Living with Others

Run J Run

A review of Run J Run by Su J. Sokol

Published on July 6, 2019

A book about friendship, polyamory, queerness, and unconventional families, Run J Run has all the makings of an exciting novel. But, bogged down by racial and mental health tropes, the book leaves an unsettling feeling.

The book begins with J and Zak, two best friends in their mid- thirties. Following Zak on his bike, J says, “Zak grinned at me over his shoulder, then proceeded to accelerate his death-defying weaves through traffic. […] After his third suicidal maneuver, I was tempted to ditch him. But if I did that, who would watch his back?” This foreshadowing offers insight into the dynamic between these two characters. The narrative follows J and Zak as they start dating while Zak is also in a polyamorous relationship with Annie. When Zak’s mental health declines, J moves in with Zak, Annie, and their two kids, and Run J Run depicts this unconventional family as they try to support Zak through his depression and suicide attempts.

Run J Run
Su J. Sokol

Renaissance Press

While the book tries for an objective portrayal of mental illness, the point of view often leaves this subtlety just beyond reach. Narrated entirely by J, we see Zak only through another person’s perspective. J gives Zak a timeline for when he should start feeling better, trying to address Zak’s suicidal ideation. Worried about the deadline approaching, J thinks, “The deadline I’d agreed to would be here, and with it, the end of my ability to save Zak from himself.” While the novel gives space to J’s insecurities and worries, Zak’s motivations are blatantly missing, flattening his character into someone to be saved by others.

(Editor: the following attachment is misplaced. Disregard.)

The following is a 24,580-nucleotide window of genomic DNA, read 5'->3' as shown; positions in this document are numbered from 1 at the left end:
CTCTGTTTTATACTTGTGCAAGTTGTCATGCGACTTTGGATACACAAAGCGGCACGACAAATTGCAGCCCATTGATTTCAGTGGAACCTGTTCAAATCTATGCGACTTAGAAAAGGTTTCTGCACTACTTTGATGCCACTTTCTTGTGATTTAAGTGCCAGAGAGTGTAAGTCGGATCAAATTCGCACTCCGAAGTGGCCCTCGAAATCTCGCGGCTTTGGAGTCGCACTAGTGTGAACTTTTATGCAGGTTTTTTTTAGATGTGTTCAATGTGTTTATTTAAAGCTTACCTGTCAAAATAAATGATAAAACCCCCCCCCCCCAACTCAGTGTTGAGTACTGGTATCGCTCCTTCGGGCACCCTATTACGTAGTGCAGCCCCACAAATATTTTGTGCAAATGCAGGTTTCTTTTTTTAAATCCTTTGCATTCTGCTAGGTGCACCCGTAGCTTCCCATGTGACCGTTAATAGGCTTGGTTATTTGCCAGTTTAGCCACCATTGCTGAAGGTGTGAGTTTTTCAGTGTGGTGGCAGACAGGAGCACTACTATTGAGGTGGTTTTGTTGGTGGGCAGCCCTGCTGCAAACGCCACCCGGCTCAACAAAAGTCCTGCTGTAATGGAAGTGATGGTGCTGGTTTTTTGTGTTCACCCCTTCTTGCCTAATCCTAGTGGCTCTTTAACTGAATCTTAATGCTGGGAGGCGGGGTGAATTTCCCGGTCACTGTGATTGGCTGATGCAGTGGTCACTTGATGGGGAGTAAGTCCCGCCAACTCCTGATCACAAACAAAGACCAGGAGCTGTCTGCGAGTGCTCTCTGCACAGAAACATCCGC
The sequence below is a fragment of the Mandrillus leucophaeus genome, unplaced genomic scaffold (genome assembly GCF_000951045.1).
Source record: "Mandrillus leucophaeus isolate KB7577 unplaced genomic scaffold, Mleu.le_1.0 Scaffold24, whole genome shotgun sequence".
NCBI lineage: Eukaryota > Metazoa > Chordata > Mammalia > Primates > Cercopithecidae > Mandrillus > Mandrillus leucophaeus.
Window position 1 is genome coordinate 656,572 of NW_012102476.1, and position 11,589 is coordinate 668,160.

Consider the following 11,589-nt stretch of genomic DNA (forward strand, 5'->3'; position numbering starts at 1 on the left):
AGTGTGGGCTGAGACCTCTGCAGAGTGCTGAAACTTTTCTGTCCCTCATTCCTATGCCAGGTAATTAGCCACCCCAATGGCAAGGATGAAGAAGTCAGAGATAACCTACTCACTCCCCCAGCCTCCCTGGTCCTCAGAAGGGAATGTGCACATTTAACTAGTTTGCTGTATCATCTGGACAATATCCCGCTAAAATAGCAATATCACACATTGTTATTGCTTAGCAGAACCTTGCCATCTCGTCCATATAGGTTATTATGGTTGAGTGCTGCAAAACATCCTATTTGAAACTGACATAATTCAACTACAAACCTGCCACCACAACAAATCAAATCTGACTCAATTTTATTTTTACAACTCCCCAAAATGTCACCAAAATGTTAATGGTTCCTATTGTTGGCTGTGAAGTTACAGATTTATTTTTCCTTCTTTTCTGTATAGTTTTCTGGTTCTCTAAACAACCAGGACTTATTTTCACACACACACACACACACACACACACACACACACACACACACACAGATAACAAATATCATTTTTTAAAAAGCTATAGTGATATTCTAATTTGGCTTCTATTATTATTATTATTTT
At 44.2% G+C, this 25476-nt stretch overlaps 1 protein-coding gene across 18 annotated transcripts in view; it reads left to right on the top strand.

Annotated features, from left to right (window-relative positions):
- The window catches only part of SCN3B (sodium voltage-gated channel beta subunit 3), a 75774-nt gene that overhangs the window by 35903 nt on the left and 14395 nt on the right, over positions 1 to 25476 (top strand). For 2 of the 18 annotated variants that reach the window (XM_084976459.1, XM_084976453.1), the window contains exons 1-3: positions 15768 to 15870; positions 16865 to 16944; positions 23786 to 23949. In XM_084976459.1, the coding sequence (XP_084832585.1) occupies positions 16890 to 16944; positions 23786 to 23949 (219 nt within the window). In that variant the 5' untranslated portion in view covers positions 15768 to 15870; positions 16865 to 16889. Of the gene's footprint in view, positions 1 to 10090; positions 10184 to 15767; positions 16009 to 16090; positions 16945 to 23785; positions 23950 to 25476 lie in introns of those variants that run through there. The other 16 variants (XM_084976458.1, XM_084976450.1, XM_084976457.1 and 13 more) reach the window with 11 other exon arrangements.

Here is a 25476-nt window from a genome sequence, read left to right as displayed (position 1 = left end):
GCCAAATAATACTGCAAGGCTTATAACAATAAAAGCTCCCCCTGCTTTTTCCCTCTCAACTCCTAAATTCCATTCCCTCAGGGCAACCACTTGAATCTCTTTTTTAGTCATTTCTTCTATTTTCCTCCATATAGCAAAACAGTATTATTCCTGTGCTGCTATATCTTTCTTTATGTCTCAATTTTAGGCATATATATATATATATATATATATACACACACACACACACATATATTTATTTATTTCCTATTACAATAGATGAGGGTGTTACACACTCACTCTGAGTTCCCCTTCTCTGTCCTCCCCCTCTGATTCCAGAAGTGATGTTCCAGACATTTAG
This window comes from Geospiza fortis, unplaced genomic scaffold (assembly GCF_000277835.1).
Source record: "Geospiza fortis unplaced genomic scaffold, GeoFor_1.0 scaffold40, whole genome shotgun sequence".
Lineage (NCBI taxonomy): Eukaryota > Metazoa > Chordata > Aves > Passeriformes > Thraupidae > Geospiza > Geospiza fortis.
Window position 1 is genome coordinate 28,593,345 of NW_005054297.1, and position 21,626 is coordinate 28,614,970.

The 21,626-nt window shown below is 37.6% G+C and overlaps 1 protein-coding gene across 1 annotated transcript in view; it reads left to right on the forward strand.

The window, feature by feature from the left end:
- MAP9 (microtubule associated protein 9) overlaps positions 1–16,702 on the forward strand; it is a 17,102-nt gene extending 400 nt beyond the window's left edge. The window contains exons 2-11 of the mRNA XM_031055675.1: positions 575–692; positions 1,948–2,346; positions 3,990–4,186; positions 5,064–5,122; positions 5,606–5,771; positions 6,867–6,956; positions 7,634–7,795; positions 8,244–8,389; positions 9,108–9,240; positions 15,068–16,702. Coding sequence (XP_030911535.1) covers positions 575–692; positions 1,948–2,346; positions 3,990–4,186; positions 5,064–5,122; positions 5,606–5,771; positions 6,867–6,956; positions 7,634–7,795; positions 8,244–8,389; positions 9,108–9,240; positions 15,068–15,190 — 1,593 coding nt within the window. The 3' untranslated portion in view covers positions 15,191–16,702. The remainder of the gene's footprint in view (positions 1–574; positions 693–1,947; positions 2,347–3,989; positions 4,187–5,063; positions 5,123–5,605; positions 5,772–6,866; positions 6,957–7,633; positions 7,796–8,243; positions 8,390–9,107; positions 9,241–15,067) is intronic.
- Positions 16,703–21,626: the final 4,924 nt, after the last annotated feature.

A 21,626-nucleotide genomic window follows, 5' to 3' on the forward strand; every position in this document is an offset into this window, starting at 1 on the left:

On the other hand, Run J Run’s urgent tone emulates the experiences of living with a loved one who is suicidal. Exploring the fatiguing nature of care work and the fallibility of care workers, the novel examines the difficulty of setting boundaries. For instance, Annie, Zak’s partner, tells J that she’s happy he’s moved in, for selfish reasons: “You still don’t get it, do you? That’s why you’re living with us. I had it all worked out. You’d take care of Zak so I could take care of the kids. I manipulated you.” Despite Annie’s claim that she manipulated J, who moved in with them of his own volition, it is understood that the intimate partners of people who are suicidal often take on a lot while trying to support their partners.

Police violence and racism are also touched upon thematically. Despite the effort to portray the seriousness of racial violence today, the anti-Black racism in the book feels like a plot point, rather than a nuanced portrayal that speaks to the experiences of many Black people in Canada and the United States. Dez, Zak’s student and a young boy who is killed by the police, is a two- dimensional character used to further the plot. Ultimately, his death becomes more about Zak, another trigger and stressor in his life. When Zak makes a speech about Dez at the end of the school year, all he says is: “Let me take a few minutes to talk about your classmate Dez …” and the rest of the speech is never shared with the reader, making Dez’s life seem insignificant to the novel. The child is left dead and storyless, his limited story not honouring the integrity of Black life.

Run J Run was compelling and easy to read, and yet I couldn’t help wondering whether the narrative was gripping or whether I was just frightened for the fate of the characters, the narrative teetering on the edge of trauma porn. What are our responsibilities when writing about mental illness and race? What are our responsibilities when writing outside our experiences to the real people living these experiences? This responsibility cannot be taken lightly. mRb

Eli Tareq Lynch is a poet working in Montreal. Their work has appeared in the Puritan, carte blanche, the Shade Journal, The New Quarterly, The Best Canadian Poetry 2018, and elsewhere. They participated in the Banff Centre’s “Centering Ourselves” BIPOC residency, and currently work as the publicist at carte blanche and events coordinator at Drawn & Quarterly.



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